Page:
Chest pain is one of the most common jobs that paramedics attend. Correct assessment and treatment of chest pain by paramedics (when it is caused by an acute coronary syndrome) will determine if the patient lives and how much of a quality of life the patient will have after treatment. The management of prehospital care chest pain has improved dramatically over the past 5 years, where paramedics are now able to accurately identify a STEMI through the use of a 12 Lead ECG, commence Thrombolytic Therapy (if greater than 1 hour from hospital) or transport directly to a Cardiac Catheter Lab for Angio Stenting.
Chest pain can be classified as any pain or discomfort to an area around the chest and may be related to an underlying pathology of the heart. Chest pain may be caused by a multitude of disease processes or injuries to the chest, lungs, heart, diaphragm, neck, stomach (reflux/indigestion pain) and even the abdominal organs. If in doubt about the type of chest pain, treatment should always first be targeted at the potential cardiac causes. This treatment for chest pain can then be discontinued or modified once more evidence is gathered to identify another aetiology of the chest pain.
Types of Chest Pains
Until proven otherwise, all chest pain should be considered cardiac in nature. Chest pain comes in many forms and disguises and a good clinician always considers cardiac possibilities in his or her patients. The following are common heart attack symptoms:
1. Pain to the central chest
2. Pain to the left side of the chest
3. Pain or numbness to the left arm
4. Tingling sensation down the left arm
5. Jaw pain
6. Neck pain
7. Shortness of breath during exercise or at rest
8. Sense of Impending Doom
Cardiac chest pain versus noncardiac chest pain? Simply because a person states that they have chest pain does not mean that they are having a heart attack. The exact nature or aetiology of the pain may relate to any number of medical or traumatic problems. A thorough history, taken by a good clinician with a high index of suspicion, and many diagnostic tests are the only way to determine if a person is experiencing an acute coronary syndrome (such as a heart attack) or a variety of Heart Attack Imitators. Similarly, the absence of chest pain alone, does not rule out an acute coronary syndrome, and a clinician treating any patient should have a high index of suspicion for the many manifestations of acute coronary syndrome.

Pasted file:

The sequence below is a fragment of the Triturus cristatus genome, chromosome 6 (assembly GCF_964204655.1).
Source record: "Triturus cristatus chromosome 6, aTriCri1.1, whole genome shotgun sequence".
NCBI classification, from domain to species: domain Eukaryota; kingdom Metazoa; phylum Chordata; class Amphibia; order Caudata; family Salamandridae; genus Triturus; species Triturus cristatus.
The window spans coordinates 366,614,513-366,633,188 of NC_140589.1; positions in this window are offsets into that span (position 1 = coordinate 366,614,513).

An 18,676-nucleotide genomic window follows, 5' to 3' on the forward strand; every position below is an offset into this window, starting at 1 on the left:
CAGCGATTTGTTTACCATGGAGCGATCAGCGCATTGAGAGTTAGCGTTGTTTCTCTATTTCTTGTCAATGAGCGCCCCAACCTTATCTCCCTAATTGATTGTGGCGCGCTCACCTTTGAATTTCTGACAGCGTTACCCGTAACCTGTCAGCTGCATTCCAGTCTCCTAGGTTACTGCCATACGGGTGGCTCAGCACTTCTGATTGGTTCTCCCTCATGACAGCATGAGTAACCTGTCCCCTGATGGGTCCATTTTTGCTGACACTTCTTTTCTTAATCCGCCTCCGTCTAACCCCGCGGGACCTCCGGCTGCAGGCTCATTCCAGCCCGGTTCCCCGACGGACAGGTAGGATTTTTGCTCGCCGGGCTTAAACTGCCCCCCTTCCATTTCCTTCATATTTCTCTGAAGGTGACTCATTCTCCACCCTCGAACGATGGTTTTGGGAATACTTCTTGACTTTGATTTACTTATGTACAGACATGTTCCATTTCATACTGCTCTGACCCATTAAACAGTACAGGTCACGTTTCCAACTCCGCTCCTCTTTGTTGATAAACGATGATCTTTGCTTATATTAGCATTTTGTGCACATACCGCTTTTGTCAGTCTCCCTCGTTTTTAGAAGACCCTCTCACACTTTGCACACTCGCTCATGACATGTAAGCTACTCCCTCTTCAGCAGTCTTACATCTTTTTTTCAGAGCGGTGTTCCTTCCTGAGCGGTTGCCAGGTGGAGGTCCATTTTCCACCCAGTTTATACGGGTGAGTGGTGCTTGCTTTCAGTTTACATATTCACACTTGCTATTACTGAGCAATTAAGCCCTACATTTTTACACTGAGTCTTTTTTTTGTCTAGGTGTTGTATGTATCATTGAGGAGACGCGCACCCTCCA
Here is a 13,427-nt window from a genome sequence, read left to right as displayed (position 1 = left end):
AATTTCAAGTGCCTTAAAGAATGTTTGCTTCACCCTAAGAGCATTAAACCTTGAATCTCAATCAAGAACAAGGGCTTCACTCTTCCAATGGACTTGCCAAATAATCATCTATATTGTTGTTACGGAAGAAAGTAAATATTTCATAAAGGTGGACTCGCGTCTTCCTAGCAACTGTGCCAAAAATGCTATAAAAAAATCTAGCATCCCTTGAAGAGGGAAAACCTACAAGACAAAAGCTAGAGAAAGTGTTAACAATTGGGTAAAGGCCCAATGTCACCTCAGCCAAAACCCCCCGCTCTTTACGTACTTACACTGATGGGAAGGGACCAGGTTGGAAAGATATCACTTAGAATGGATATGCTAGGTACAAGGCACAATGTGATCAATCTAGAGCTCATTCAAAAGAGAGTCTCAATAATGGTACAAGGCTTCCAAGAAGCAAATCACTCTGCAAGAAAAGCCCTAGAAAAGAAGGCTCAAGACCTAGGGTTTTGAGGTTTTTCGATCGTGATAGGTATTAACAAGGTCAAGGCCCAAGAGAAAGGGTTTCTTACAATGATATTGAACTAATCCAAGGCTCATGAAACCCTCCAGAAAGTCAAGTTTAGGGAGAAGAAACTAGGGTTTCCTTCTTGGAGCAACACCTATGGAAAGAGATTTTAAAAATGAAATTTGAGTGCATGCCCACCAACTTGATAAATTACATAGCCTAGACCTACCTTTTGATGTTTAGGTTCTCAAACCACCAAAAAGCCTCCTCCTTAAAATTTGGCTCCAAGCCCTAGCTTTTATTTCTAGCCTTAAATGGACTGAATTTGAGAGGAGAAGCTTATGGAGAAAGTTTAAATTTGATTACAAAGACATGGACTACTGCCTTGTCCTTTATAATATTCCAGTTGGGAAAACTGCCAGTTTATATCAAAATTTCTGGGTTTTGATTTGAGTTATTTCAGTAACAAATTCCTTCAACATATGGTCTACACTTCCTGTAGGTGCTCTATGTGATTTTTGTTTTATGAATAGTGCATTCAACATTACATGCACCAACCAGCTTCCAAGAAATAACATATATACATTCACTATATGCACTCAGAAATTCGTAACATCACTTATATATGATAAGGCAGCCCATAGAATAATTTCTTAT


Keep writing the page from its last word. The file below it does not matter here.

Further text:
According to the World Health Organisation (WHO) ‘cardiovascular disease is a major cause of disability and premature death throughout the world and contributes substantially to the escalating costs of health care’ (WHO 2011). It is therefore paramount for a patient and a clinician to suspect an acute coronary syndrome in any patient who presents with chest pain like symptoms until proven otherwise. As a paramedic, this often means treating for cardiac chest pain until you get to hospital, where more definitive cardiac diagnostic test can take place, such as blood tests, cardiac stress tests, and angiography.
Assessing Chest Pain
Newberry, Barnett and Ballard (2003, p84-5) describe a good mnemonic for assessing chest pain which may be useful for paramedics, nurses and doctors when assessing patients who may have chest pain. The following describes a good mnemonic for assessing chest pain. OPQRST is still a useful mnemonic for assessing chest pain. The mnemonic CHESTPAIN is a very good structured approach for assessing chest pain for beginning clinicians and cardiologists alike.
Paramedics assess chest pain by performing a 12 lead ECG on a patient and assessing for signs of myocardial ischemia.
In an emergency department, serial (repeated) 12 lead ECGs will be performed to assess for any acute changes in the ST segment of the ECG, and serial bloods will be taken to assess for acute changes in Cardiac Enzymes such as Troponin levels and CK/Mb levels, which may all change if a patient has had any damage to the myocardium (such as a heart attack).